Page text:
Advent 2B (12/10/2017)

Lessons:Isaiah 40:1-11 Psalm 85:1-2, 8-13 2nd Peter 3:8-15a St. Mark 1:1-8

Prayer of the Day: Stir up our hearts, Lord God, to prepare the way of your only Son. By his coming strengthen us to serve you with purified lives; through Jesus Christ, our Savior and Lord, who lives and reigns with you and the Holy Spirit, one God, now and forever. Amen.

8.1 The beginning of the good news of Jesus Christ, the Son of God. 2 As it is written in the prophet Isaiah, “See, I am sending my messenger ahead of you, who will prepare your way; 3 the voice of one crying out in the wilderness: ‘Prepare the way of the Lord, make his paths straight,’ ” 4 John the baptizer appeared in the wilderness, proclaiming a baptism of repentance for the forgiveness of sins. 5 And people from the whole Judean countryside and all the people of Jerusalem were going out to him, and were baptized by him in the river Jordan, confessing their sins. 6 Now John was clothed with camel’s hair, with a leather belt around his waist, and he ate locusts and wild honey.7 He proclaimed, “The one who is more powerful than I is coming after me; I am not worthy to stoop down and untie the thong of his sandals. 8 I have baptized you with water; but he will baptize you with the Holy Spirit.”

St. Mark 1:1-8, New Revised Version Bible (C)1989, Division of Christian Education of the National Council of the Churches of Christ in the United States of America.

Baptism of Repentance for the Forgiveness of Sin

Anyone who has paid even modest attention to the season of Advent knows that it is a season of preparation. As John the Baptizer “prepared the way” for the coming of Jesus, Advent prepares the way for the Risen Christ to enter into our lives today. This week’s Gospel lesson helps us to see how this preparation takes place.

St. Mark (the Evangelist) depicts St. John (the Baptist) as a first-century Isaiah. He is dressed like Isaiah. He eats like Isaiah. He speaks truth to power like Isaiah. And perhaps most importantly, like Isaiah, the hope of his ministry is to transform the lives of God’s people.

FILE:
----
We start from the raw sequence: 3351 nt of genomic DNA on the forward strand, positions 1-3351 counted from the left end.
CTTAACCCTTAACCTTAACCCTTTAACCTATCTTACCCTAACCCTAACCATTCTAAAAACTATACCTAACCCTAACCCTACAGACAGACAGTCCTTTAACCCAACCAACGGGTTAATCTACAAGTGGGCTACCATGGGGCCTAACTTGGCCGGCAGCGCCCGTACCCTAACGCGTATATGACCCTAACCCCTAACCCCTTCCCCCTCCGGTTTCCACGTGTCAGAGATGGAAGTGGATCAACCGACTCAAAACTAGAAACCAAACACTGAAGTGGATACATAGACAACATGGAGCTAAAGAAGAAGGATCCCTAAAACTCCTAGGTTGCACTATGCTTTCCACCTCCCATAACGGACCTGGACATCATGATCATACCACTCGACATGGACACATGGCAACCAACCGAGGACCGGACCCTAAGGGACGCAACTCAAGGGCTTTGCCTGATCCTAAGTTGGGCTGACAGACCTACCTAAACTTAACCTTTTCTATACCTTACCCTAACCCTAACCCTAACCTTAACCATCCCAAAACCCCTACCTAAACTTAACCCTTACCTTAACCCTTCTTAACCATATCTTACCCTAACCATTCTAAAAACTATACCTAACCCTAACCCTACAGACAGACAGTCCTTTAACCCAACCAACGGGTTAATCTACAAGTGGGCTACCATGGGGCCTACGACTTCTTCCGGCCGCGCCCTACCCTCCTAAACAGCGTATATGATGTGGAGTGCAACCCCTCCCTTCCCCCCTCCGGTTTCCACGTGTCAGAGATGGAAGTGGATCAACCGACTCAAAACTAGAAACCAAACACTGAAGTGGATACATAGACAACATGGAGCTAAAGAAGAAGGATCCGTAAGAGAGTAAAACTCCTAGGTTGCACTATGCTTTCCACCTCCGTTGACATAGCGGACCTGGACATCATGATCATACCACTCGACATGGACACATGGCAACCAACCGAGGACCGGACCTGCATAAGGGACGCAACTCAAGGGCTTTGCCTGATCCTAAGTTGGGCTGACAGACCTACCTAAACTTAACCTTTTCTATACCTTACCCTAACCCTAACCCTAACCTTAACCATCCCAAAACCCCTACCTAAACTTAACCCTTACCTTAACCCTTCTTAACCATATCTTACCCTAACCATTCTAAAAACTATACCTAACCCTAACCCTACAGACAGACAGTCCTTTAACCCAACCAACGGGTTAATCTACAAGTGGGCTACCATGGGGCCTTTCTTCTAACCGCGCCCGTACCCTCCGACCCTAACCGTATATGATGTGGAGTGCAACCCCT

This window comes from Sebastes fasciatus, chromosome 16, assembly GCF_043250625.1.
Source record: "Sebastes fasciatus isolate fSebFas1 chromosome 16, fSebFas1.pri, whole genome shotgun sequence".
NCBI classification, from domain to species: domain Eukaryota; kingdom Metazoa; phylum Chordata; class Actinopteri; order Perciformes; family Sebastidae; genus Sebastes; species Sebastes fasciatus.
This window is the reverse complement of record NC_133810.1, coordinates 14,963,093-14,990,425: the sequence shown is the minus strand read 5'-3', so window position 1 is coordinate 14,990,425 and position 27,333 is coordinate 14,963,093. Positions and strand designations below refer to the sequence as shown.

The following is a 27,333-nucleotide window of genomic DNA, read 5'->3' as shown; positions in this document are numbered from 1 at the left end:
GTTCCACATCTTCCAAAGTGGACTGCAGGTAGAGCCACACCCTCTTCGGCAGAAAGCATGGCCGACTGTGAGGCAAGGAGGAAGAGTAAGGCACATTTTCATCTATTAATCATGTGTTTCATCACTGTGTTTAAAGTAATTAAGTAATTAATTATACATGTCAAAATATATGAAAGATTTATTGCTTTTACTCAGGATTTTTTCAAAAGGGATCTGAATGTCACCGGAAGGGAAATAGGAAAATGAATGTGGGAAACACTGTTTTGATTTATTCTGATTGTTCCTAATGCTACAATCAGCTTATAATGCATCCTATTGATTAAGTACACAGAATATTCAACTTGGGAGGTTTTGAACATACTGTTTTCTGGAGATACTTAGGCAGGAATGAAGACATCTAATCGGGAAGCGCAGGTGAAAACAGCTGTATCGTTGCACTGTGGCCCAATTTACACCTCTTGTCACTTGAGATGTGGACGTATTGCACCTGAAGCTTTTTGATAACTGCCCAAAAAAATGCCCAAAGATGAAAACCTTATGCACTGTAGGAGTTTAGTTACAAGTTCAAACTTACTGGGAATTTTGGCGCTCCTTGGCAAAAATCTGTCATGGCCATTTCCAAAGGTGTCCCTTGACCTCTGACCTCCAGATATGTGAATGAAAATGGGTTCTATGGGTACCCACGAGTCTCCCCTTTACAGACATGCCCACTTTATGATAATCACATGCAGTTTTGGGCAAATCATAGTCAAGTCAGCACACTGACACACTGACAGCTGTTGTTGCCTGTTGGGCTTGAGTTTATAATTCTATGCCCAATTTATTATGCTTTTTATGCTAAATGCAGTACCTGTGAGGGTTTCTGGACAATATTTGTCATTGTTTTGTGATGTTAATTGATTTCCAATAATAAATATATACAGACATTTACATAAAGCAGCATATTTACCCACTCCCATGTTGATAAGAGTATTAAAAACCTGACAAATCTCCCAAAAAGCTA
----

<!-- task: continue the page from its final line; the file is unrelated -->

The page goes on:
The transformation sought by St. John has two significant aspects. First, a person comes to understand the extent of his or her sin and brokenness. Second, through the grace, love and forgiveness of God, this sin is forgiven, and a new heart — a new mind — begins to emerge.

At the heart of John’s presentation is the Greek word μετάνοια (metanoia), which is translated “repentance” in English. This notion is commonly understood to refer to the sorrow or contrition that a person might feel because of past, sinful actions. But the original intent of μετάνοια is more profound. A literal translation of the word would be “the transformation of one’s mind,” and has to do with a complete change in thought and behavior, with respect to how a person thinks and acts. μετάνοια is what happens when someone is so deeply touched by God’s grace that a whole new attitude and way of living begin to emerge.

I’ve been thinking about μετάνοια as I’ve followed news stories related to the #metoo movement in our land. It has been shocking and revealing to hear, almost on a daily basis, the accusations of misbehavior leveled against politicians and leading figures in the entertainment industry. It seems the “me first” and “grab all you can get” messages of our society have encouraged powerful and influential people in these sectors to behave in predatory and harmful ways. I’m grateful so many of those who have been harmed now feel empowered to speak out publicly about these abuses. And it seems that, at least in the entertainment industry, those who have misused their positions of power and influence are swiftly being removed. These seem like important and healthy first steps for us to take.

But I suspect John the Baptizer would call for a stronger response. It is one thing to punish a wrongdoer for past indiscretions. It is another thing to work for μετάνοια in their lives. Will perpetrators of these harmful actions express sorrow or contrition, lay low until it seems the furor of public reaction has subsided, and then gradually work themselves back into the same positions they once held? Or will they be held fully accountable for what they have done, be expected to look deep within themselves to discover why they acted in such ways, hear words of forgiveness and restoration, and be led to a completely new way to think about life, themselves, and the people who surround them?

The latter is the journey John the Baptizer calls us to walk. Not just during the season of Advent, but throughout our entire lives. Accountability, introspection, absolution, restoration and transformation lie at the heart of Advent practice. The question remains: will we embrace this, and allow it to shape who we are and who we are becoming?

God guide us, inspire us and strengthen us on our Advent journey this year.

David J. Risendal, Pastor

Exploring This Week’s Gospel:

  1. How did John’s ministry affect the people of his time?
  2. Why was water baptism a potent image for the transformation John sought in his followers?
  3. What similarities are there between the ministries of John and Jesus?

Connecting with This Week’s Gospel:

  1. What past misdeeds of mine still haunt me?
  2. When have I been changed, by coming to terms with wrongs I have done?
  3. How do the message of John and the ministry of Jesus give me hope?